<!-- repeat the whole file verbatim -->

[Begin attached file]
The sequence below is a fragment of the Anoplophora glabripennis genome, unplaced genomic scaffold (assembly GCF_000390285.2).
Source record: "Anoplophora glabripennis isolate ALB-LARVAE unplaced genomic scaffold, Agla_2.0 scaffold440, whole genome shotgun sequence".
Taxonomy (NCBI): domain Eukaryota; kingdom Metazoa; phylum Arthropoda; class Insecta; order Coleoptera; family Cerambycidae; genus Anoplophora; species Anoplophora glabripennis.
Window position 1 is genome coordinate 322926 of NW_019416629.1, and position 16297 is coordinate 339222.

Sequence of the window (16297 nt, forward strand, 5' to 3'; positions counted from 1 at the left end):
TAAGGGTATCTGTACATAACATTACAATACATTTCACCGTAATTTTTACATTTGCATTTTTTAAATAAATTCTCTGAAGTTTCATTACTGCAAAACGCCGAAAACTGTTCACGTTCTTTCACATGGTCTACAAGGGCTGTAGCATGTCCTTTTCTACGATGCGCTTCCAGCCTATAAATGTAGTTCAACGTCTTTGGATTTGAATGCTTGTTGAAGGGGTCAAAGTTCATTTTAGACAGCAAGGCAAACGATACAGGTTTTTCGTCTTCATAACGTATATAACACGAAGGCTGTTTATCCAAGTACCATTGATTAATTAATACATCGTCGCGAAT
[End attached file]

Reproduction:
The sequence below is a fragment of the Anoplophora glabripennis genome, unplaced genomic scaffold (assembly GCF_000390285.2).
Source record: "Anoplophora glabripennis isolate ALB-LARVAE unplaced genomic scaffold, Agla_2.0 scaffold440, whole genome shotgun sequence".
Taxonomy (NCBI): domain Eukaryota; kingdom Metazoa; phylum Arthropoda; class Insecta; order Coleoptera; family Cerambycidae; genus Anoplophora; species Anoplophora glabripennis.
Window position 1 is genome coordinate 322926 of NW_019416629.1, and position 16297 is coordinate 339222.

Sequence of the window (16297 nt, forward strand, 5' to 3'; positions counted from 1 at the left end):
TAAGGGTATCTGTACATAACATTACAATACATTTCACCGTAATTTTTACATTTGCATTTTTTAAATAAATTCTCTGAAGTTTCATTACTGCAAAACGCCGAAAACTGTTCACGTTCTTTCACATGGTCTACAAGGGCTGTAGCATGTCCTTTTCTACGATGCGCTTCCAGCCTATAAATGTAGTTCAACGTCTTTGGATTTGAATGCTTGTTGAAGGGGTCAAAGTTCATTTTAGACAGCAAGGCAAACGATACAGGTTTTTCGTCTTCATAACGTATATAACACGAAGGCTGTTTATCCAAGTACCATTGATTAATTAATACATCGTCGCGAAT